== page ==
Feb 25, 2022

Seven crucial questions about Putin’s war on Ukraine, CNN.com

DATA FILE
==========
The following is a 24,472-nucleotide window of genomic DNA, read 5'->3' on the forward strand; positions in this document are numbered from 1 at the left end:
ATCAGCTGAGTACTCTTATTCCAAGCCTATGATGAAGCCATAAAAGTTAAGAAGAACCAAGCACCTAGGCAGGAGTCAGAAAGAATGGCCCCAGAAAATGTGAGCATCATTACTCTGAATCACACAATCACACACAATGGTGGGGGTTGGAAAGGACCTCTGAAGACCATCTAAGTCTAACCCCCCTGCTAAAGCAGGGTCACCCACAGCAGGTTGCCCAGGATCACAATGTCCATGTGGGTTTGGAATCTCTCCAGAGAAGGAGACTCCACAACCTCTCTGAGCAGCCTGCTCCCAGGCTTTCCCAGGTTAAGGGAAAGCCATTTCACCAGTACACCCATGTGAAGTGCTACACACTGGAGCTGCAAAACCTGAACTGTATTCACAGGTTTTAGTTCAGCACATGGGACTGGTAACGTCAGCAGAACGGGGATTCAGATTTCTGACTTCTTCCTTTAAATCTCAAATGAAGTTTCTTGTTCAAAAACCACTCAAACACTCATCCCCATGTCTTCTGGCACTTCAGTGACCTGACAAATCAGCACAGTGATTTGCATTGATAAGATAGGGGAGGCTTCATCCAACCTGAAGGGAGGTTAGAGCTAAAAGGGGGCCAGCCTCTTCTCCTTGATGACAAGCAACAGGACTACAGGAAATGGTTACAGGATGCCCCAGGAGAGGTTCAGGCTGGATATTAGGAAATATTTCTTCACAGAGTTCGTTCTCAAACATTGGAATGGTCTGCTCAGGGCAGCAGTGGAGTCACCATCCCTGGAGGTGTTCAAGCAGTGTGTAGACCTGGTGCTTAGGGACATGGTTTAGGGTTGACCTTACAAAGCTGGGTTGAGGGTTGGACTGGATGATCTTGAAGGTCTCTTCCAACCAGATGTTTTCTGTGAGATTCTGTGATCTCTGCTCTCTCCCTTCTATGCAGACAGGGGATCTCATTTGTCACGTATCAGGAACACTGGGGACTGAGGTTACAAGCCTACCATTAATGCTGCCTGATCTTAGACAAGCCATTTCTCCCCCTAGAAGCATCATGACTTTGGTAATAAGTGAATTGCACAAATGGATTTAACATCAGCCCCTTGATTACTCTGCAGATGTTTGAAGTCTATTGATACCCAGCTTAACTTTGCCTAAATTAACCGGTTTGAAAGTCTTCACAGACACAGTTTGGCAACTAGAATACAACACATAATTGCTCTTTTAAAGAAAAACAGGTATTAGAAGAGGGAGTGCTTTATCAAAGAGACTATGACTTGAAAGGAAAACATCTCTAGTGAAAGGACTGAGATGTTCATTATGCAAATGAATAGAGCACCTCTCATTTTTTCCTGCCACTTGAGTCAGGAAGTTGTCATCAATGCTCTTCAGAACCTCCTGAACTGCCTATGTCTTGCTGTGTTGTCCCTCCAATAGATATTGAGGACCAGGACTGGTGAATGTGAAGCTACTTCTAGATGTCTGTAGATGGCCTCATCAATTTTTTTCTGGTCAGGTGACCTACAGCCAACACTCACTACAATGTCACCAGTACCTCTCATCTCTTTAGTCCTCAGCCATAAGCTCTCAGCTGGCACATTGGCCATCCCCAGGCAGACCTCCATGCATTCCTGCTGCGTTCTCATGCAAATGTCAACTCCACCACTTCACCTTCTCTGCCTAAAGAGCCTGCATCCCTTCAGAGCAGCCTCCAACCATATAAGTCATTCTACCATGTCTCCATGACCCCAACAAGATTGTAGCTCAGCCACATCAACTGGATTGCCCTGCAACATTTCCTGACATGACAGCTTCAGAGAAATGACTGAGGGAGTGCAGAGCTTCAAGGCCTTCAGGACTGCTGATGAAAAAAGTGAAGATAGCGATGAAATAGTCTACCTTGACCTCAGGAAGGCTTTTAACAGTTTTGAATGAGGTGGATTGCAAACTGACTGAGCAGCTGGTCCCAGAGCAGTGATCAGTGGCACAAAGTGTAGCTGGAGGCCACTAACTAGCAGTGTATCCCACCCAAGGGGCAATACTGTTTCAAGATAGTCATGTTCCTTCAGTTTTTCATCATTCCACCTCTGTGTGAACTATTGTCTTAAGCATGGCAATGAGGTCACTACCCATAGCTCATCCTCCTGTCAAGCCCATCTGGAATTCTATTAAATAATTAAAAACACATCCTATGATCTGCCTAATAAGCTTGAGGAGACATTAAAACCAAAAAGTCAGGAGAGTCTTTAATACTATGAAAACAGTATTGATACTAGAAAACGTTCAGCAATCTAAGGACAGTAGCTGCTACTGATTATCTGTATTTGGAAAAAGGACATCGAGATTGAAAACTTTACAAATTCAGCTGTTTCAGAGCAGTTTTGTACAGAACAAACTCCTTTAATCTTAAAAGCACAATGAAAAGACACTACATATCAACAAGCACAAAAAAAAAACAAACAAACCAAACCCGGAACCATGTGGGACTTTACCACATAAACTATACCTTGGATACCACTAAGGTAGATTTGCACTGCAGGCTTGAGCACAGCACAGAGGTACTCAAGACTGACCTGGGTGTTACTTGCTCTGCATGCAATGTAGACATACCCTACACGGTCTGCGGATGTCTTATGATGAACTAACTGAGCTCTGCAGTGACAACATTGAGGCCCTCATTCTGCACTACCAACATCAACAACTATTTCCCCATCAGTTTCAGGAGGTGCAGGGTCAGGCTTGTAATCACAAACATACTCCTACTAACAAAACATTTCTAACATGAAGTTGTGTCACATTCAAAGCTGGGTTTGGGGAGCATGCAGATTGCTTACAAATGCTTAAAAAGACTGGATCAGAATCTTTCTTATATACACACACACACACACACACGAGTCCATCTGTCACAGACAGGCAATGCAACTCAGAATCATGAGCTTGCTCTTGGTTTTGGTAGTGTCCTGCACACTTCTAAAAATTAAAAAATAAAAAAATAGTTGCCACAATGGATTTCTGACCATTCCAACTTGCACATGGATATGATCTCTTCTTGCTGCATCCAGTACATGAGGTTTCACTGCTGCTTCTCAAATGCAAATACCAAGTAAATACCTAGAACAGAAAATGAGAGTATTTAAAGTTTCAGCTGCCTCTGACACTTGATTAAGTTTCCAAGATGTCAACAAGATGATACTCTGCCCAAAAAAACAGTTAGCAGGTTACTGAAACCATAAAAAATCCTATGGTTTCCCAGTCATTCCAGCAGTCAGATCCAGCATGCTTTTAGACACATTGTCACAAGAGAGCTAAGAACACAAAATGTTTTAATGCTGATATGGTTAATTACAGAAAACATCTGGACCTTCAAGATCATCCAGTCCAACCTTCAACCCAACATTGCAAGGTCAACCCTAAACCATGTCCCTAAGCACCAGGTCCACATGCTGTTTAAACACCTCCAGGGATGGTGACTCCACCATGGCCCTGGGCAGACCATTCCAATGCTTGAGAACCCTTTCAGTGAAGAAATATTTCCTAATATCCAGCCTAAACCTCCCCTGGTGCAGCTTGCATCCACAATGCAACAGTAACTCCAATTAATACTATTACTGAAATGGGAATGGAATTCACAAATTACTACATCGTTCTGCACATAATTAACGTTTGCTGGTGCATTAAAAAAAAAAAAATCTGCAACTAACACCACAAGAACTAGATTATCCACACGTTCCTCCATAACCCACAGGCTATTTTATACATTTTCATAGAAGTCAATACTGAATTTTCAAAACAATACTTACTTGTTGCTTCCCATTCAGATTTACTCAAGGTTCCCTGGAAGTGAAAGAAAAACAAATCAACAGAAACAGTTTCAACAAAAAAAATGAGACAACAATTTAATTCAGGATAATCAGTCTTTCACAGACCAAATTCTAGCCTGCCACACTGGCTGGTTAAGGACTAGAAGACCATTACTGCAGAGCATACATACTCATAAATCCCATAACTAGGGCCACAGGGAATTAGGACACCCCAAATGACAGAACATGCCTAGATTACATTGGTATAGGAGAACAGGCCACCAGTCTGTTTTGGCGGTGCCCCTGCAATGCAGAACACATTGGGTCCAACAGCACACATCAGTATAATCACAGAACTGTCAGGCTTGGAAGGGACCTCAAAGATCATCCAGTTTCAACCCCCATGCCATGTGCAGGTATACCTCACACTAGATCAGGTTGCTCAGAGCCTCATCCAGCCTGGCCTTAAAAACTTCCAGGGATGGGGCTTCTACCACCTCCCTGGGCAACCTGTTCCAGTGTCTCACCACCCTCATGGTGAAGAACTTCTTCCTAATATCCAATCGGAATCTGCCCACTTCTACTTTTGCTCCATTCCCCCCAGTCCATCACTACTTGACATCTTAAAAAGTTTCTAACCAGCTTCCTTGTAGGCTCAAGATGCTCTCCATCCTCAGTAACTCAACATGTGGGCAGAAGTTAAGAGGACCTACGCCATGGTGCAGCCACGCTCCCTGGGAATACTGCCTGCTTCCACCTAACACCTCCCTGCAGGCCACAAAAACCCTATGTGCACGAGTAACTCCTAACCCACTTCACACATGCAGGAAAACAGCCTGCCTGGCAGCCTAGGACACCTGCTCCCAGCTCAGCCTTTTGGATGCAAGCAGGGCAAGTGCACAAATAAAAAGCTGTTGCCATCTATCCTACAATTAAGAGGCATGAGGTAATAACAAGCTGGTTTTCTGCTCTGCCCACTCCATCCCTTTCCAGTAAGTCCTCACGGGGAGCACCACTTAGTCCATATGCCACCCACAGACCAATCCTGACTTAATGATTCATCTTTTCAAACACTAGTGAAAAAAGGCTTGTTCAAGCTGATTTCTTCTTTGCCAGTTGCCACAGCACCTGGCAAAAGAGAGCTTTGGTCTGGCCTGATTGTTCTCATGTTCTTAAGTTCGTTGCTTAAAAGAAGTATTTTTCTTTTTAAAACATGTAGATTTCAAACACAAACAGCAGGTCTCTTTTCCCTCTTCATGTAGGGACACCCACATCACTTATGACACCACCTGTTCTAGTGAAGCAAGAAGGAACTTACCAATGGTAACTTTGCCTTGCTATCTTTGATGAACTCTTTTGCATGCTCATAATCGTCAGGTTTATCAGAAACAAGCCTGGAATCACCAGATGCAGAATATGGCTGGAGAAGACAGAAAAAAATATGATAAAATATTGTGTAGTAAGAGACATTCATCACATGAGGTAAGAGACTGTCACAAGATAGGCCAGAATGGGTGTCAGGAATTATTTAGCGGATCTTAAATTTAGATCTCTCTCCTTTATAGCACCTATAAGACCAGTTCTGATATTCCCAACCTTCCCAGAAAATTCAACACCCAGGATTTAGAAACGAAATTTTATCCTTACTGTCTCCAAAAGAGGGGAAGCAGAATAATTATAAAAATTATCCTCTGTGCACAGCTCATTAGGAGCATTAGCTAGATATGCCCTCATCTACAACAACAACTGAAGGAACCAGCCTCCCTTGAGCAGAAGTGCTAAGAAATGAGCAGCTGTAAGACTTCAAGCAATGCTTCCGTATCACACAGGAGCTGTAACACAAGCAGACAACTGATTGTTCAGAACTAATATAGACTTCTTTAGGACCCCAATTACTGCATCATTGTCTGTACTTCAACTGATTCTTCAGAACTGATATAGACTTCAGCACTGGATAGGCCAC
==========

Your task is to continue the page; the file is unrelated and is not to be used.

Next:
Peter Bergen is CNN's national security analyst, a vice president at New America and a professor of practice at Arizona State University. His new book is "The Rise and Fall of Osama bin Laden." The views expressed in this commentary are his own. View more opinion on CNN. (CNN)Vladimir Putin's assault on Ukraine is a dramatic break in the history of post-World War II Europe, raising vital questions about the military operation's origin, timing and likely course. Not since President George W. Bush attacked Iraq in 2003, or the Iraqi dictator Saddam Hussein invaded Kuwait in 1990, has an invasion seemed as reckless as the one Putin launched this week. The invasion prompts seven questions: First, why did Putin choose to attack Ukraine during the administration of Joe Biden rather than when Donald Trump was president? After all, Trump seemed an eager ally in Putin's project to Make Russia Great Again, going out of his way to cozy up to Putin and also to undercut the NATO alliance, the undermining of which has long been a goal of Putin's. Perhaps, because for all of Trump's personal coziness with Putin, his administration took a somewhat tough approach with Russia. In 2018, the Trump administration approved the sale of some $40 million of lethal weaponry to the Ukrainian government fighting Russian-backed rebels in eastern Ukraine. The same year the Trump administration also expelled 60 Russian diplomats from the United States after the Russians had allegedly tried to assassinate a former Russian spy living in the United Kingdom using a nerve agent. So, this leads us to a second question: To what extent did the Biden administration's withdrawal from Afghanistan in August inform Putin's decision-making on Ukraine? Surely, Biden's decision to abandon Afghanistan showed a United States in retreat, leaving its allies in the elected Afghan government to the tender mercies of the Taliban, while irritating America's NATO partners who were also forced to pull out of Afghanistan as a result of the US withdrawal, since American forces provided much of the air power and intelligence that allowed allied forces to function in Afghanistan. Chinese state-run media noted that the US abandonment of Afghanistan held lessons for the fate of Taiwan; that the US was both a fair-weather friend when it came to its allies and also a paper tiger. "The fall of Kabul marks the collapse of the international image and credibility of the US," opined Xinhua, China's state news agency. In early November, a little over two months after the debacle of the total US pullout from Afghanistan, Putin started moving a sizeable Russian army of 90,000 troops towards the Ukrainian border, according to the Ukrainian Defense Ministry. It is no secret that neither Russia nor NATO actually wants Ukraine to be in NATO, precisely because of what we are now seeing unfolding in Ukraine. If Ukraine were part of NATO, the Russian invasion would have triggered NATO's Article 5, which would have in turn prompted a NATO-led war against Russia -- and potentially a nuclear confrontation. NATO countries do not have any appetite to send troops to war in Ukraine and President Biden has said no American troops will be deployed there, although Biden has also made clear that if the war expanded to a Russian attack on a NATO ally in eastern Europe that US forces would intervene. So why a war now? Maybe, Putin simply felt he could get away with it. But Putin's seeming calculus of US and NATO weakness has somewhat backfired as the Biden administration has worked with its NATO partners closely and the alliance has held together, presenting a united front against Russian aggression. Meanwhile, the US intelligence community has done a good job of what it is supposed to do, which is to provide strategic warnings to American policymakers, predicting accurately that Putin could invade Ukraine at any time—likely using the cover of "false flag' operations—with the aim of overthrowing the elected Ukrainian government. The Biden administration also has publicized this intelligence information to good effect. Another question: Would a quick military victory by Putin in Ukraine replicate the 2003 US "victory" in Iraq, which was followed by a long messy insurgency and a civil war? That is certainly possible. As Machiavelli noted five centuries ago: "Wars begin when you will, but they do not end when you please." Would the CIA then start funding Ukrainian insurgents as they did in 2013 with the Syrian insurgents who were battling the regime of Bashar al-Assad? That CIA effort failed and Assad's regime was effectively saved by Russia's intervention in the Syrian war in 2015. Might a CIA effort in Ukraine fare better? Will stringent US sanctions on Putin's inner circle and the Russian economy work to force Putin to rethink his policy on Ukraine? Doubtful. Authoritarian regimes generally shake off even draconian sanctions at the expense of their own people. Look at Kim Jung Un's North Korea today or Saddam Hussein's Iraq during the 1990s; punishing US sanctions helped to immiserate the North Korean and Iraqi populations with scant consequences for their regimes. Will Trump pay any political price for saying that Putin's move on Monday to recognize two breakaway regions of Ukraine was "genius?" As with so many actions by Trump, it is unprecedented for a former president to be publicly undercutting a sitting president's foreign policy against an adversary. Trump's comments about Putin's "savvy" and "genius" were made on Tuesday before Putin's forces invaded Ukraine. Trump has led a wing of the Republican Party to become Putin's cheerleaders. One of the key leaders of the Putin apologists is Tucker Carlson of Fox News, who last month said, "Why is it disloyal to side with Russia but loyal to side with Ukraine?" On Tuesday, on his show, Carlson upped the ante with his defense of Putin asking rhetorically whether the Russian autocrat had ever promoted "racial discrimination," had tried "to snuff out Christianity," had manufactured fentanyl, or had eaten dogs. Carlson forgot to ask whether Putin and his cronies had ever murdered political opponents, poisoned them with exotic weapons, imprisoned them on spurious charges, invaded neighboring countries, or looted the Russian people. Finally, who will win the war in the long term? No one knows, of course. When the Soviets invaded neighboring Afghanistan in December 1979, it looked like a cakewalk. They immediately seized the capital Kabul, yet a decade later the Soviets pulled out of Afghanistan --a move that hastened the demise of the Soviet Union. Conversely, Putin seized Crimea from Ukraine in 2014 and still retains it. War is always the most uncertain of enterprises. Putin has effectively ruled over Russia for the past 22 years and in 2020 a referendum was passed allowing him to remain president until 2036. If natural causes don't intervene -- and judging by his almost complete isolation from the outside world, he cares a lot about his own health -- Putin may linger on his Russian throne longer than Stalin who ruled for 30 years or Catherine the Great who reigned for 34 years. (There is of course always the possibility that Putin might be overthrown by forces unknown, but given his current total lock on power this seems like a very remote possibility.) So Putin likely has many more years left to try to implement his vision of restoring the Soviet empire and Making Russia Great Again.